Watch out for fake pig ears
Posted by The Curator on Wed May 23, 2012
Pig ears are a popular snack in China. So unscrupulous food sellers have figured out a way to make fake pig ears out of gelatin. Given that the real pig ears aren't expensive to begin with, what's being put into the fake ones is dirt cheap and potentially harmful, consumers are being warned. See below for advice about how to know if you've been served a fake pig ear. Fake stewed pig ears pose health risks chinadaily.com Some stewed pig ears have been made from chemicals that could cause blood and heart problems in East China, sounding a fresh alarm on food safety. The popular Chinese snacks sold at a market…
Posted by The Curator on Wed May 23, 2012
Another restaurant scam to watch out for: That expensive steak you ordered may really be pieces of scrap meat glued together. I'd never heard of this 'meat glue' before. Apparently there's very little way to tell if it's being served to you... if the meat is glued together by someone who knows what they're doing. But if an amateur did the gluing, the meat will fall apart as you slice it. Steak Or Fake? How To Spot 'Glued' Meat denverchannel.com It's white, powdery and can turn chucks of beef into a single piece of steak. Most diners probably are not aware that some chefs can use a substance called…
Fast-Food Tattoo Guy
Posted by The Curator on Sat Apr 28, 2012
The "Fast-Food Tattoo Guy" image has been floating around the internet since 2009, at least. It's not a very good fake. Which is to say, it doesn't appear that many people have been led to believe, on the basis of this photo, that some large, cheeseburger-loving man actually decided to tattoo himself with the logos of fast-food restaurants. Nevertheless, I'm always curious about where these fake photos originally come from. In the case of this photo, I tracked down the original to a series of photos taken by photographer Philip Greenspun at the Newport Jazz Festival in 2005. He took several shots of this guy sitting on the beach, eating his food,…
Woman dies after trying to live on sunlight alone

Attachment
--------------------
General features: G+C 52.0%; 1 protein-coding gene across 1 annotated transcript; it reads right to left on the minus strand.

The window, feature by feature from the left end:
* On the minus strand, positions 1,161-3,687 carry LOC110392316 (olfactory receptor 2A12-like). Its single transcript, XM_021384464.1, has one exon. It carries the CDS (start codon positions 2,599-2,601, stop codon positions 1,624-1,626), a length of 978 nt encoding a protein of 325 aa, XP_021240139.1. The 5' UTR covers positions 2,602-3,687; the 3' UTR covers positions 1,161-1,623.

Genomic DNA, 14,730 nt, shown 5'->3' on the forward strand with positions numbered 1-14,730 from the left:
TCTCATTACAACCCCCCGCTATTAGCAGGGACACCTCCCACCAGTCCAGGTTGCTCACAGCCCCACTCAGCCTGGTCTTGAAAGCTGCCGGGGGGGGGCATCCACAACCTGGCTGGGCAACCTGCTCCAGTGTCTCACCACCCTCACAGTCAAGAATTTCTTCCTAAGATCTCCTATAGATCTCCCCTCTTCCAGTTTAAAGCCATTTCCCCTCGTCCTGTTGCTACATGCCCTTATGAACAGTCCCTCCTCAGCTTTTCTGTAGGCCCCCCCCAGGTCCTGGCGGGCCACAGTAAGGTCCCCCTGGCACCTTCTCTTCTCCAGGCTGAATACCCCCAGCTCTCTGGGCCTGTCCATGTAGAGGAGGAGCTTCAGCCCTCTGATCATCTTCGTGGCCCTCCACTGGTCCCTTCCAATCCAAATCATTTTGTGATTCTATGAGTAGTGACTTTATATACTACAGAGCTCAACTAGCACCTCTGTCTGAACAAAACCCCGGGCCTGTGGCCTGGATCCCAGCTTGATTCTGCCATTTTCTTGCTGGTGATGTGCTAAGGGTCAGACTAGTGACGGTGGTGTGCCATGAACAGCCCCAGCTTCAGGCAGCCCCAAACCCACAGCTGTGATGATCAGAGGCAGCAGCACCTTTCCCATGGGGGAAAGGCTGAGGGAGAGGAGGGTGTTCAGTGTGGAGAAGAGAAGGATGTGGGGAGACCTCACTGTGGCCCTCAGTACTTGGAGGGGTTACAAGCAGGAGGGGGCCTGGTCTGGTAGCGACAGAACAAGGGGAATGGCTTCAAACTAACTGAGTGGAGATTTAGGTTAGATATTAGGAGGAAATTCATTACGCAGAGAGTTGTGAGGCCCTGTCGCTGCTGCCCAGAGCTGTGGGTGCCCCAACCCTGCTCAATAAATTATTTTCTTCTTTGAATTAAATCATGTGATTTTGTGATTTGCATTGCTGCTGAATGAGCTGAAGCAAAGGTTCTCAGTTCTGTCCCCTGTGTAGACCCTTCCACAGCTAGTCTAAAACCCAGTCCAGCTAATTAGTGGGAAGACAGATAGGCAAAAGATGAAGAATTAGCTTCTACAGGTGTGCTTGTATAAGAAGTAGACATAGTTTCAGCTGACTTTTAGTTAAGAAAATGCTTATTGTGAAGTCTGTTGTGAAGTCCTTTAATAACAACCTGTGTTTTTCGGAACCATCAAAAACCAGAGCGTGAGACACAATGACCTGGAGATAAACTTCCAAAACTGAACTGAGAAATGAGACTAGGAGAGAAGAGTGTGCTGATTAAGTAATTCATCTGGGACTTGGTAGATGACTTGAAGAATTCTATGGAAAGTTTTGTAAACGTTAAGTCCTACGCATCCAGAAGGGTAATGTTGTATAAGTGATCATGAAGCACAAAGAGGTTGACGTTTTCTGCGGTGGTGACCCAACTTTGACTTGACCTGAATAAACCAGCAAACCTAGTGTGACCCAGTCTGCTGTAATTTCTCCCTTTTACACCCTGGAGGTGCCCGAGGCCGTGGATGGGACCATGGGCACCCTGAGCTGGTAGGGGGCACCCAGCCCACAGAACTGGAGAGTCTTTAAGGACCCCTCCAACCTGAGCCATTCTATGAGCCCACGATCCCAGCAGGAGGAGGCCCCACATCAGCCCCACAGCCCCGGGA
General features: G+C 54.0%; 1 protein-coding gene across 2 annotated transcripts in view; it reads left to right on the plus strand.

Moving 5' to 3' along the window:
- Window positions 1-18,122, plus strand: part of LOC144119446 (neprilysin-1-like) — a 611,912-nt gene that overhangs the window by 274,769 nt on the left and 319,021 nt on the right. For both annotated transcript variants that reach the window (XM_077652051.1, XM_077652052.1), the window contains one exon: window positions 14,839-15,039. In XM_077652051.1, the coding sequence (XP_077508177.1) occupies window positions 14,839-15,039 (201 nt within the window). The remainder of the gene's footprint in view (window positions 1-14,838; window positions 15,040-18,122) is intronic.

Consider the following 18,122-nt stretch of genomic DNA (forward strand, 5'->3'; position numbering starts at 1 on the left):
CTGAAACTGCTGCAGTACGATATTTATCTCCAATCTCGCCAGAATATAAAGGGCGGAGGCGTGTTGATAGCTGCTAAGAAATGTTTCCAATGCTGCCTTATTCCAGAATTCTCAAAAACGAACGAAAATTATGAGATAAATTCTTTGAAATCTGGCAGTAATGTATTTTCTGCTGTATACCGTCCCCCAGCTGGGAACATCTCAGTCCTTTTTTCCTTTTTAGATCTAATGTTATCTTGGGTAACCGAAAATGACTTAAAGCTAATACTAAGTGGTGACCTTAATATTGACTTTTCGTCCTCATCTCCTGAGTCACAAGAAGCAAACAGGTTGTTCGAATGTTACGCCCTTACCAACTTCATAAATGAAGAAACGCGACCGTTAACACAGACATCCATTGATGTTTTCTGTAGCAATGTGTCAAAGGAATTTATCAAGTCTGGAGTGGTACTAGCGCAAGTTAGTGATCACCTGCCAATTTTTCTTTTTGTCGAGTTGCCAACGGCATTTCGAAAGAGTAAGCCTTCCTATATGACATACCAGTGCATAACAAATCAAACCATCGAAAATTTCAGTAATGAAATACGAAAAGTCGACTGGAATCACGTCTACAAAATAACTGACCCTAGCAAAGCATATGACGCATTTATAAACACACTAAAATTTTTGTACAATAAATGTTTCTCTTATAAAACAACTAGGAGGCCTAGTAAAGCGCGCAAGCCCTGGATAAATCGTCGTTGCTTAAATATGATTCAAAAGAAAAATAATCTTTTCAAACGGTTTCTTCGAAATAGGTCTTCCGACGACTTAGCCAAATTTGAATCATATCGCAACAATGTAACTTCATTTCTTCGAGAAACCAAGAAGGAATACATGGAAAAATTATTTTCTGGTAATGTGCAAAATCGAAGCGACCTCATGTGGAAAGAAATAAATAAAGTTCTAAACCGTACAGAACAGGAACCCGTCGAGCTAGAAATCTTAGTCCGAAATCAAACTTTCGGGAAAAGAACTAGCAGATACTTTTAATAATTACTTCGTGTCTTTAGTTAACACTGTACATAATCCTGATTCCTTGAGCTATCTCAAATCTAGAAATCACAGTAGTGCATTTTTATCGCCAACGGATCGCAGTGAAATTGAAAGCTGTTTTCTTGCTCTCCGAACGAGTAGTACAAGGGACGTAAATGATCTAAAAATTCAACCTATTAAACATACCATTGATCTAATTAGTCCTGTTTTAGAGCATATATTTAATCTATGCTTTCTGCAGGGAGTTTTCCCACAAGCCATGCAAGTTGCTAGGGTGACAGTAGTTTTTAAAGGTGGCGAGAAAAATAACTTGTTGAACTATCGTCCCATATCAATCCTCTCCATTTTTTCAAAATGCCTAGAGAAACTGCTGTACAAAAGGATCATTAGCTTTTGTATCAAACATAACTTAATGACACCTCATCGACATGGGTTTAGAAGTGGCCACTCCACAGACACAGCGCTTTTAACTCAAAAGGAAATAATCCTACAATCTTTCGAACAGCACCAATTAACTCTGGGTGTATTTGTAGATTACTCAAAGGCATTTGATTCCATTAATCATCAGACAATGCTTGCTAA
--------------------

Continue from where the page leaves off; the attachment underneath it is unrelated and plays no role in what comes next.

Posted by The Curator on Thu Apr 26, 2012
The NY Daily News is reporting (via the Tages-Anzeiger) that a Swiss woman died after deciding to embrace the philosophy of breatharianism and live on sunlight alone: Swiss woman dies after attempting to live on sunlight; Woman gave up food and water on spiritual journey nydailynews.com The Zurich newspaper reported Wednesday that the unnamed Swiss woman in her fifties decided to follow the radical fast in 2010 after viewing an Austrian documentary about an Indian guru who claims to have lived this way for 70 years. Tages-Anzeiger says there have been similar cases of self-starvation in Germany, Britain and Australia. The prosecutors' office in the Swiss canton (state) of Aargau confirmed…
Start Cola Earlier, says the Soda Pop Board of America
Posted by The Curator on Thu Apr 26, 2012
At first glance, this appears to be a vintage ad by the "Soda Pop Board of America" extolling the virtues of drinking cola at an early age. It's been circulating around the internet for quite a while, during which time many sites have angrily responded to the claims made in the ad. For instance, the Queen Anne Chiropractic Center declared that the ad demonstrates "just how wicked the Mad Men of yesteryear were." The parenting blog babble.com wrote: "We all know that, on occasion, advertisements can offer some fairly crappy advice. Back in the day, though, ads had no shame." And NaturalNews.com offered the ad as evidence that, "Soda companies,…
F*** The Diet?
Posted by The Curator on Wed Apr 18, 2012
Many people thought this was too weird to be true, but apparently it's real. Multinational mega-corporation Unilever is running an ad campaign in Germany for its "Du Darfst" line of food products that features the English slogan "Fuck the Diet!" It's kinda like if McDonalds were to unveil "Fuck Eating Healthy" as its new ad slogan. A Unilever spokesperson offered this explanation: "Although the current Du Darfst campaign has become a bit of a talking point in Germany -- as effective marketing should -- it is targeted specifically at German consumers and uses language that we do not believe most German consumers find offensive. This is because the…
The Saint of Rice Excrements
Posted by The Curator on Tue Apr 17, 2012
Back in ninth-century Japan, there was a religious charlatan who earned the title bei-fun-hijiri or "saint of rice excrements". Before telling how he acquired this title, I should relate how I came across his story, which was in a rather roundabout way. First, I came across a post on the Of Small Wonders & Great Wanders blog about the ancient art of self-mummification, developed by ascetic monks of the Shingon sect in northern Japan: It was initiated by Kobo Daishi (774-835), who took the decision to end his days meditating in a cave. His disciples later found that his body was mummified, which was quite mystical! The Sokushinbutsu tradition developed from there…